A $10 million U.S. taxpayer-funded project to provide Afghan women with jobs in embroidery was deemed a failure this year, shortly before Afghanistan fell to the Taliban this month.

The Goldozi Project failed to even come close to any of its job creation goals, achieving “minimal results,” according to the Special Inspector General for Afghanistan Reconstruction (SIGAR)’s June evaluation of the project’s progress. “Goldozi” is the Persian word for embroidery.

The job creation project began in 2018 when the U.S. Agency for International Development (USAID) awarded U.S.- based non-profit Family Health International a four-year $9.7 million agreement to implement it.

The initiative began with several goals, including generating revenue and sustainable jobs in Afghanistan’s embroidery industry and increasing exports of embroidered products. The initial target was to provide new or better employment for 15,500 Afghans. This included 500 new sales agent jobs and improving 15,000 existing embroiderer jobs by developing sustainable employment in the industry, including increasing incomes.

None of those goals were met.

In its three years, the Goldozi Project trained 140 certified sales agents, short of its target of 430 agents. The project provided new or better employment to only 870 program participants, 80 percent short of its target. The project was supposed to make $16.2 million in sales by April of next year but generated only $361,463 in total sales.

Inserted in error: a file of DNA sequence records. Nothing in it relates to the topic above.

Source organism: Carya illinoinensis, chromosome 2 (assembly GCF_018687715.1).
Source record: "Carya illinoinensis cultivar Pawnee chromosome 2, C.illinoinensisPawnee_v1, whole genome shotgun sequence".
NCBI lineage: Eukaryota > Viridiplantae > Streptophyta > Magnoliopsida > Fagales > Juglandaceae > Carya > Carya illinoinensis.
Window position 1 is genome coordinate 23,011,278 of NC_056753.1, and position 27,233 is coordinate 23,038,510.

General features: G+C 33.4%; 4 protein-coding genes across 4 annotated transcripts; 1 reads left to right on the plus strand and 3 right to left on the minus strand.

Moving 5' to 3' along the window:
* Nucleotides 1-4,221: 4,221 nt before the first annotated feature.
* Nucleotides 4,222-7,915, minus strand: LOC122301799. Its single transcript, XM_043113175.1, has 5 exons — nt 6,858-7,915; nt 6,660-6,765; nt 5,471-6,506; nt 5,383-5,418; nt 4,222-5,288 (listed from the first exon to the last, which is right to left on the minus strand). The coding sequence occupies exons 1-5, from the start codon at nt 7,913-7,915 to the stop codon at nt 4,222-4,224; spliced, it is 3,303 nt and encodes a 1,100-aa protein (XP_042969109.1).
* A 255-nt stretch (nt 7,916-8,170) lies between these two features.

Perhaps most striking, SIGAR found that “the project never had a year in which it reported improved incomes for program participants,” and by October 2020, “the overall incomes of participating embroiders had decreased.”

The reasons for the project’s flagging performance were “not completely clear,” but its struggles were exacerbated by the coronavirus pandemic, which “severely curtailed project activities” in 2020, SIGAR noted. Another contributing factor was Afghanistan’s “deteriorating economic and security conditions.”

As of June, $4.6 million in U.S.-taxpayer funds for the project remained un-disbursed.

John Sopko, the SIGAR, recommended that USAID consider “withholding or delaying future funding disbursements” until the agency can determine whether to continue funding the project, “potentially saving $4.6 million in U.S. taxpayer funds.”

Tina Dooley-Jones, USAID’s mission director for Afghanistan, ended up agreeing with SIGAR’s recommendation and admitted that the project had initially suffered from “leadership, organizational, and operational problems” that caused its performance to lag.

The U.S. government spent more than $2 trillion on the war in Afghanistan before the country fell to the Taliban this month, wiping out the progress of the last two decades of U.S. military involvement in the country.

In his 2022 budget request, President Joe Biden asked Congress for $3.33 billion for the Afghan army as well as $364 million in civilian assistance. Those funds would come in addition to about $6.68 billion already appropriated but not yet disbursed for Afghanistan, SIGAR said.

However, Biden made his budget request in May, before the situation in Afghanistan had deteriorated so drastically, and it is unclear whether the president still wants Congress to approve those funds.

Meanwhile, the Biden administration continues to struggle to evacuate Americans stranded in Afghanistan as the Taliban tightens its grip on the country.

A Taliban spokesman on Monday vowed “consequences” if the U.S. attempts to extend its evacuation of Americans and Afghan allies beyond the end of the month.

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